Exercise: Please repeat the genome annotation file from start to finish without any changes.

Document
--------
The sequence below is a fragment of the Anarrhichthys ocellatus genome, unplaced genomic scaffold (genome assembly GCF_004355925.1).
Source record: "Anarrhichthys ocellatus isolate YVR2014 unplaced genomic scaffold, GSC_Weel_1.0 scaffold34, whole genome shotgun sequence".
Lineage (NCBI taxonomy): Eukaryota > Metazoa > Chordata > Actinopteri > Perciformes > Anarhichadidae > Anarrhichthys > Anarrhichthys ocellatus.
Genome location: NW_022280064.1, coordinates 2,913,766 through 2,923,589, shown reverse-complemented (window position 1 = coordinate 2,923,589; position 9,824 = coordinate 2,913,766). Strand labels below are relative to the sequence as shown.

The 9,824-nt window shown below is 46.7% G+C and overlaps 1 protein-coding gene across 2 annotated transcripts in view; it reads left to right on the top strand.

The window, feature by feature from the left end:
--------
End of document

The sequence below is a fragment of the Anarrhichthys ocellatus genome, unplaced genomic scaffold (genome assembly GCF_004355925.1).
Source record: "Anarrhichthys ocellatus isolate YVR2014 unplaced genomic scaffold, GSC_Weel_1.0 scaffold34, whole genome shotgun sequence".
Lineage (NCBI taxonomy): Eukaryota > Metazoa > Chordata > Actinopteri > Perciformes > Anarhichadidae > Anarrhichthys > Anarrhichthys ocellatus.
Genome location: NW_022280064.1, coordinates 2,913,766 through 2,923,589, shown reverse-complemented (window position 1 = coordinate 2,923,589; position 9,824 = coordinate 2,913,766). Strand labels below are relative to the sequence as shown.

The 9,824-nt window shown below is 46.7% G+C and overlaps 1 protein-coding gene across 2 annotated transcripts in view; it reads left to right on the top strand.

The window, feature by feature from the left end: